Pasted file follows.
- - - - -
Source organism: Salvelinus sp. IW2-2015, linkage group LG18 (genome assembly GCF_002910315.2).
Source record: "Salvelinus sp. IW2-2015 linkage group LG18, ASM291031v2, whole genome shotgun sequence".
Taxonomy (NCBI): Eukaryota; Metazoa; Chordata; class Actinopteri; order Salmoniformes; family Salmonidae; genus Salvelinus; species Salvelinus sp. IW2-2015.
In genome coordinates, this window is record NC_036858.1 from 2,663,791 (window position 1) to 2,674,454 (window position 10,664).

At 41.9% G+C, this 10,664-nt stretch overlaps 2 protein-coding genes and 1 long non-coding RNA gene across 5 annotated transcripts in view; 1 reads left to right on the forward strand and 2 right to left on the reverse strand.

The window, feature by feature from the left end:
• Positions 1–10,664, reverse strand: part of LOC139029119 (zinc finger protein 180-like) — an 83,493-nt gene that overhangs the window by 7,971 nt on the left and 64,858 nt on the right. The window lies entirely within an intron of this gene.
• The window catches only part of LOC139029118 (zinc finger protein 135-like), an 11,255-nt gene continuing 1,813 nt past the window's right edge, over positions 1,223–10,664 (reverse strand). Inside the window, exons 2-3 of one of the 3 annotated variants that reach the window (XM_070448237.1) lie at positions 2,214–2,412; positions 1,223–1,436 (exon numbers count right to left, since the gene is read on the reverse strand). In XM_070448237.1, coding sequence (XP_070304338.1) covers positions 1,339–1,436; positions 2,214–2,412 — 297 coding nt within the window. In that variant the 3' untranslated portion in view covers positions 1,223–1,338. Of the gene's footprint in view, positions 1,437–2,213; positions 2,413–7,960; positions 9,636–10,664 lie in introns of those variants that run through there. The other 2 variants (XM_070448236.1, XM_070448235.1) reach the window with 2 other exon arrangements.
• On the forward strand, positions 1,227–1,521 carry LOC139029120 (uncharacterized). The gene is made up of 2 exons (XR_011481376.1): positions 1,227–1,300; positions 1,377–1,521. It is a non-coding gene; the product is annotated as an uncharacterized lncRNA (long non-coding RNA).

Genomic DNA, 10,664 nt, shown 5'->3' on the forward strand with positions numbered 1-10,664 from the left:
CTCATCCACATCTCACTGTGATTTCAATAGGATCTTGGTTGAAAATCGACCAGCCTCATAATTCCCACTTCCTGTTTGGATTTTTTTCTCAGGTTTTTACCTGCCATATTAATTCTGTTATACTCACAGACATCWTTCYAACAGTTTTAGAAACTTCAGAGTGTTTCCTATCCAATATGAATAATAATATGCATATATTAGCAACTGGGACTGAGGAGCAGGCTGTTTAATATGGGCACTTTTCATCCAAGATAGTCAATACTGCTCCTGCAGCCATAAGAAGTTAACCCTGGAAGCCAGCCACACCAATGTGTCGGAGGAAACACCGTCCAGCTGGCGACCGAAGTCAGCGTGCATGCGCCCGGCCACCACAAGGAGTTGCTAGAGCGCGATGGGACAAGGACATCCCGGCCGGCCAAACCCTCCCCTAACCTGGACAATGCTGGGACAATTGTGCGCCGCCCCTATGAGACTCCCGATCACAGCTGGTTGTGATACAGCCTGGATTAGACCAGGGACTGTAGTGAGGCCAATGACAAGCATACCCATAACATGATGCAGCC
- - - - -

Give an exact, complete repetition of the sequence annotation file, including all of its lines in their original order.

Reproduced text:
Source organism: Salvelinus sp. IW2-2015, linkage group LG18 (genome assembly GCF_002910315.2).
Source record: "Salvelinus sp. IW2-2015 linkage group LG18, ASM291031v2, whole genome shotgun sequence".
Taxonomy (NCBI): Eukaryota; Metazoa; Chordata; class Actinopteri; order Salmoniformes; family Salmonidae; genus Salvelinus; species Salvelinus sp. IW2-2015.
In genome coordinates, this window is record NC_036858.1 from 2,663,791 (window position 1) to 2,674,454 (window position 10,664).

At 41.9% G+C, this 10,664-nt stretch overlaps 2 protein-coding genes and 1 long non-coding RNA gene across 5 annotated transcripts in view; 1 reads left to right on the forward strand and 2 right to left on the reverse strand.

The window, feature by feature from the left end:
• Positions 1–10,664, reverse strand: part of LOC139029119 (zinc finger protein 180-like) — an 83,493-nt gene that overhangs the window by 7,971 nt on the left and 64,858 nt on the right. The window lies entirely within an intron of this gene.
• The window catches only part of LOC139029118 (zinc finger protein 135-like), an 11,255-nt gene continuing 1,813 nt past the window's right edge, over positions 1,223–10,664 (reverse strand). Inside the window, exons 2-3 of one of the 3 annotated variants that reach the window (XM_070448237.1) lie at positions 2,214–2,412; positions 1,223–1,436 (exon numbers count right to left, since the gene is read on the reverse strand). In XM_070448237.1, coding sequence (XP_070304338.1) covers positions 1,339–1,436; positions 2,214–2,412 — 297 coding nt within the window. In that variant the 3' untranslated portion in view covers positions 1,223–1,338. Of the gene's footprint in view, positions 1,437–2,213; positions 2,413–7,960; positions 9,636–10,664 lie in introns of those variants that run through there. The other 2 variants (XM_070448236.1, XM_070448235.1) reach the window with 2 other exon arrangements.
• On the forward strand, positions 1,227–1,521 carry LOC139029120 (uncharacterized). The gene is made up of 2 exons (XR_011481376.1): positions 1,227–1,300; positions 1,377–1,521. It is a non-coding gene; the product is annotated as an uncharacterized lncRNA (long non-coding RNA).

Genomic DNA, 10,664 nt, shown 5'->3' on the forward strand with positions numbered 1-10,664 from the left:
CTCATCCACATCTCACTGTGATTTCAATAGGATCTTGGTTGAAAATCGACCAGCCTCATAATTCCCACTTCCTGTTTGGATTTTTTTCTCAGGTTTTTACCTGCCATATTAATTCTGTTATACTCACAGACATCWTTCYAACAGTTTTAGAAACTTCAGAGTGTTTCCTATCCAATATGAATAATAATATGCATATATTAGCAACTGGGACTGAGGAGCAGGCTGTTTAATATGGGCACTTTTCATCCAAGATAGTCAATACTGCTCCTGCAGCCATAAGAAGTTAACCCTGGAAGCCAGCCACACCAATGTGTCGGAGGAAACACCGTCCAGCTGGCGACCGAAGTCAGCGTGCATGCGCCCGGCCACCACAAGGAGTTGCTAGAGCGCGATGGGACAAGGACATCCCGGCCGGCCAAACCCTCCCCTAACCTGGACAATGCTGGGACAATTGTGCGCCGCCCCTATGAGACTCCCGATCACAGCTGGTTGTGATACAGCCTGGATTAGACCAGGGACTGTAGTGAGGCCAATGACAAGCATACCCATAACATGATGCAGCC